What camera gear to take with you while hiking


What camera gear to take with you while hiking

If you’re about to go on a long hike (we’re talking longer than a few days here people) then there’s a fine balance between what you need to survive and what you need to take good photos.

Obviously leaving your camera on the shelf at home isn’t an option. There’s nothing worse than getting to the top of a mountain with the whole wide world in front of your eyes before realising you can’t actually take a decent photo. Trust me, I’ve been there and it’s not fun.

So, what camera gear do you actually need to take with you while hiking.



The first thing I downgrade is my tripod. If I took my Manfrotto 190 carbon fiber tripod it’s an extra 1.6 kgs that I have to account for. And unlike food and water, I know that’s a weight that’s just not going to get any lighter. However, on the flip side you can’t exactly leave your tripod at home, can you? How are you going to take those long exposure night shots of the Milky Way? That’s why I take my Manfrotto Pixi tripod with me.

This thing is tiny, and it’s actually a lot sturdier than it looks. It can easily take the weight of my wide angle lens, and it just about takes my Tamron 24-70mm lens too, so it’s got me covered for most situations.

I love having the Pixi with me because I know I can use it for night photography, but I can also use it as a handle for shooting selfies too (I often use it for piece-to-camera when I’m vlogging). Hey, you’re only going to be on top of that mountain once!


The next thing is lenses. I can think of only one occasion when I was hiking in the Rocky Mountains in Canada when I wished I had my Canon 70-200mm lens with me, and that’s when a grizzly bear walked past our camp site. Thankfully, the grizzly was far enough away for us not to be too worried, but it was one of those moments I found myself reaching for my camera with the wrong kit.

However, saying that, I can’t really think of any other occasion where I’ve needed my telephoto lens. Bear in mind I usually shoot landscape anyway, but it’s just a lot of weight I can do without on a long hike.



Obviously comfort and practicality is key while hiking with your camera gear, and it’s important to pick a backpack that serves both purposes.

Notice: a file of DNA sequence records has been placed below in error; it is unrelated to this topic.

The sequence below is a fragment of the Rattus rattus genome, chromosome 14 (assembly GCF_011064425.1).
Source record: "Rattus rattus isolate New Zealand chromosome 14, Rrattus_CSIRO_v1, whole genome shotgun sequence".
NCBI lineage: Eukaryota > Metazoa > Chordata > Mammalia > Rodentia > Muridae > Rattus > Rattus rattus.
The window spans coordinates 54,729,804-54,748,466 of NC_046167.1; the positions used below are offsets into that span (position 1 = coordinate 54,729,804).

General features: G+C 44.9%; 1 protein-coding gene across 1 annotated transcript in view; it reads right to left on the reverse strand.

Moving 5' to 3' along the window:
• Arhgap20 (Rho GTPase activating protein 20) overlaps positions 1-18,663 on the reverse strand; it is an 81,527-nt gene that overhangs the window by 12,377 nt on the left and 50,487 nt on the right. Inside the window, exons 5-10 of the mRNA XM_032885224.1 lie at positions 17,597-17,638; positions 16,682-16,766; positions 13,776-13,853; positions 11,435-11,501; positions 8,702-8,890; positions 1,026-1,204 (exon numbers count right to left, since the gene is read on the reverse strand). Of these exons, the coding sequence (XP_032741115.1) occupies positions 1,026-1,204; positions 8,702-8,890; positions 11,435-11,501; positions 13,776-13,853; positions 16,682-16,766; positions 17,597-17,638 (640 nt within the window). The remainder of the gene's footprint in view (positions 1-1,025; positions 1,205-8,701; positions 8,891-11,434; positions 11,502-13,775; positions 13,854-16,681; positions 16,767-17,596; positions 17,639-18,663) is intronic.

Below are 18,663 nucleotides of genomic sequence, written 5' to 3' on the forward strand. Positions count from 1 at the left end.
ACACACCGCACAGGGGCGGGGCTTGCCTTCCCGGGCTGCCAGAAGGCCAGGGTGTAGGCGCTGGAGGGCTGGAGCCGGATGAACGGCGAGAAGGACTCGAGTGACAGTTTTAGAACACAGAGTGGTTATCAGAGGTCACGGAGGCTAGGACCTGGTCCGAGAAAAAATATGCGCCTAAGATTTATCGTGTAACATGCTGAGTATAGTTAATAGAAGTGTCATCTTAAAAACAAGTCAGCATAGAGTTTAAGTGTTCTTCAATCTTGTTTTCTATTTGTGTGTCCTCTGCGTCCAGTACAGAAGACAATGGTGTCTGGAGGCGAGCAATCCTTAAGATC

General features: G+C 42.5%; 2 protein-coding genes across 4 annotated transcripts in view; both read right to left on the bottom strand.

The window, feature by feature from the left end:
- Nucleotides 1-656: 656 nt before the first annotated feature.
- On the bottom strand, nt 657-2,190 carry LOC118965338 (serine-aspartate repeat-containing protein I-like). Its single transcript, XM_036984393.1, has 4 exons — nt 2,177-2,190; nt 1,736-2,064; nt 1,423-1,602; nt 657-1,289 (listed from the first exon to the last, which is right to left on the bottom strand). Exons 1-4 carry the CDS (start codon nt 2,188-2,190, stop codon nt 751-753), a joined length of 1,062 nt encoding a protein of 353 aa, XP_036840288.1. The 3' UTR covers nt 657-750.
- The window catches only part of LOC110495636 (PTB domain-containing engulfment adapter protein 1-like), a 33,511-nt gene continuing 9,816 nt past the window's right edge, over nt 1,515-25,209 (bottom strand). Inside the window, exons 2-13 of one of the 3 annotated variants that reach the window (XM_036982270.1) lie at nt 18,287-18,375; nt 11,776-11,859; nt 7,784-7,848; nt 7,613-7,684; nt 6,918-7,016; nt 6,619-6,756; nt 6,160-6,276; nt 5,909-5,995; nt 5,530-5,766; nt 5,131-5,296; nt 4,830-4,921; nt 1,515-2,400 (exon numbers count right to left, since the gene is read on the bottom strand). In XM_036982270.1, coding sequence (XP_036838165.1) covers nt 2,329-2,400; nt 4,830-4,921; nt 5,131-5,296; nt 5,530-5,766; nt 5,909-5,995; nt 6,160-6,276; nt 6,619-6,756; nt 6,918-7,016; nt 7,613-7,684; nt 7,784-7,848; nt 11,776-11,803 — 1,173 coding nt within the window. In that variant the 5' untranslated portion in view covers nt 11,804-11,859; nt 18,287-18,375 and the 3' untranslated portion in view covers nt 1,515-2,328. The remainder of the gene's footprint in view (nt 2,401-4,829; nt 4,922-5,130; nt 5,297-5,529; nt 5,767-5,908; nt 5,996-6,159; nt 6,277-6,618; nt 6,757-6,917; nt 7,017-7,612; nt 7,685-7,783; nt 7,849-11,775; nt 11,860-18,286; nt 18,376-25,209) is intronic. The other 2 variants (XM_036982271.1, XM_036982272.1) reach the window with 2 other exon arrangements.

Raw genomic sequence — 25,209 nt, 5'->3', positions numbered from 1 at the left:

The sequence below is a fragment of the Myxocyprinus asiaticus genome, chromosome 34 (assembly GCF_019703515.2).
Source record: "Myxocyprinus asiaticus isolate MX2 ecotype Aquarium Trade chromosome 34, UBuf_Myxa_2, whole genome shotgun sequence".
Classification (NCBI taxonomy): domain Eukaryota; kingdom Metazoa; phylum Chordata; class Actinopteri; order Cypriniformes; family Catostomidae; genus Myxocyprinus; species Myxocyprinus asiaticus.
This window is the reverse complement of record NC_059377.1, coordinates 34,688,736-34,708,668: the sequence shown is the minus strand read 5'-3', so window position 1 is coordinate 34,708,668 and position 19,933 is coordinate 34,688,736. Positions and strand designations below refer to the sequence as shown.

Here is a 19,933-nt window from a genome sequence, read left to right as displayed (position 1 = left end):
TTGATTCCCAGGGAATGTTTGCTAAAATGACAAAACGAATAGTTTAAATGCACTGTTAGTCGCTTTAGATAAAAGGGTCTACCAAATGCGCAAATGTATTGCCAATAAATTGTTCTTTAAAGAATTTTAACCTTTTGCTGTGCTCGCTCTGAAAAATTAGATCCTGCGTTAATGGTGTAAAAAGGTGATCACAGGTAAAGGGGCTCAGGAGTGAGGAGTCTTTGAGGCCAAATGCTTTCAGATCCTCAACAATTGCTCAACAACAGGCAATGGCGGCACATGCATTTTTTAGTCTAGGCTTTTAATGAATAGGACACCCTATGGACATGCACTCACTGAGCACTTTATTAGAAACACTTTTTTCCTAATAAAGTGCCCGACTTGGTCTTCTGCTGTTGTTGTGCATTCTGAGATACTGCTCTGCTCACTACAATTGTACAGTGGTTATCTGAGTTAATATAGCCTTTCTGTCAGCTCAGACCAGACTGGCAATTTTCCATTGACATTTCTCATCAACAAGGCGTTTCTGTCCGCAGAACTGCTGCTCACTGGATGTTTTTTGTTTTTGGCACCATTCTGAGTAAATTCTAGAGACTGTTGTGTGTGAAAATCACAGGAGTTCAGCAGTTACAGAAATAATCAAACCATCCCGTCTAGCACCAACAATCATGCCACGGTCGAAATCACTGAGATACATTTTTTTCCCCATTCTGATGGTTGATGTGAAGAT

These days you can pick up a specific camera gear hiking backpack, and I think they’re well worth the investment. They are long and cylindrical so you can keep all the weight off your shoulders and on your hips, but incredibly practical too with a number of compartments for quick access to your camera.

When I’m hiking, I usually have my camera out with me at all times unless I come to a particularly tricky bit of the climb (such as slippery scree underfoot). Over the course of a few days I know I’m going to take thousands of photos and I don’t like the hassle of constantly taking my camera out just to put it away again, so I just have it out all the time.


There is one thing I can’t do without though, and that’s a really good waterproof cover. Most good camera bags will always have one of these incorporated in them anyway, but I’d buy a second one regardless as a backup.

I was once caught out in a huge tropical thunderstorm in the middle of the jungle in Honduras – it just came from nowhere, dry one second, all the water in the world falling on us the next – and I was so thankful that I had a second waterproof cover, more for peace of mind than anything else, but it’s in situations like those that you’ll be glad to have one. And let’s be honest, no matter how much you wish it won’t, it always seems to rain on a hike.


Obviously there are some things you can do without – the flashgun, the million filters you have, that extended battery grip – but the one thing you’ll need more than anything is the camera itself. Don’t leave it at home; you’ll only regret it if you do. And trust me, it really is worth taking even for the longest hikes. Now it’s time to head for the hills.

PRODUCTS MENTIONED: Manfrotto Pixi tripodManfrotto 190 carbon fiber tripod

Macca Sherifi

Macca Sherifi is a blogger, photographer and presenter who has worked in the travel industry for the past five years. He has travelled to over 70 countries, volunteered in Bangladesh and worked in both China and Australia.


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